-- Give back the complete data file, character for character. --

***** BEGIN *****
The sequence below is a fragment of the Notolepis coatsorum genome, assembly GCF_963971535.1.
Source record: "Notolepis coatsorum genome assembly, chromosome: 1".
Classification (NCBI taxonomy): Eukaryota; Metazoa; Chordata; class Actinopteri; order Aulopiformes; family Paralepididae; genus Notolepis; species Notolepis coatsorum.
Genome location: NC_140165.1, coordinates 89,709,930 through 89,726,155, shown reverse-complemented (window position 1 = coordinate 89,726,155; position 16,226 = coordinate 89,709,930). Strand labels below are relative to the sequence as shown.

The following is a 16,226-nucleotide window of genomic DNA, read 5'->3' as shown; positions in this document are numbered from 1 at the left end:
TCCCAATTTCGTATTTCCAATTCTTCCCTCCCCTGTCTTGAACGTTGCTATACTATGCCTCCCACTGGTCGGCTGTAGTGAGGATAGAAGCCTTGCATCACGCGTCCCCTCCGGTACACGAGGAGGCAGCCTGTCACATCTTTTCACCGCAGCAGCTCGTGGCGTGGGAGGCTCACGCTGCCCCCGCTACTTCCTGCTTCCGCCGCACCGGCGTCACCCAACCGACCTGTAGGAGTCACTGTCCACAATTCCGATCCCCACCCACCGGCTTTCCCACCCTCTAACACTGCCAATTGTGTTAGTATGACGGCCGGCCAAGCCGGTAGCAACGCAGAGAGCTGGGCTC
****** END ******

The sequence below is a fragment of the Notolepis coatsorum genome, assembly GCF_963971535.1.
Source record: "Notolepis coatsorum genome assembly, chromosome: 1".
Classification (NCBI taxonomy): Eukaryota; Metazoa; Chordata; class Actinopteri; order Aulopiformes; family Paralepididae; genus Notolepis; species Notolepis coatsorum.
Genome location: NC_140165.1, coordinates 89,709,930 through 89,726,155, shown reverse-complemented (window position 1 = coordinate 89,726,155; position 16,226 = coordinate 89,709,930). Strand labels below are relative to the sequence as shown.

The following is a 16,226-nucleotide window of genomic DNA, read 5'->3' as shown; positions in this document are numbered from 1 at the left end:
TCCCAATTTCGTATTTCCAATTCTTCCCTCCCCTGTCTTGAACGTTGCTATACTATGCCTCCCACTGGTCGGCTGTAGTGAGGATAGAAGCCTTGCATCACGCGTCCCCTCCGGTACACGAGGAGGCAGCCTGTCACATCTTTTCACCGCAGCAGCTCGTGGCGTGGGAGGCTCACGCTGCCCCCGCTACTTCCTGCTTCCGCCGCACCGGCGTCACCCAACCGACCTGTAGGAGTCACTGTCCACAATTCCGATCCCCACCCACCGGCTTTCCCACCCTCTAACACTGCCAATTGTGTTAGTATGACGGCCGGCCAAGCCGGTAGCAACGCAGAGAGCTGGGCTC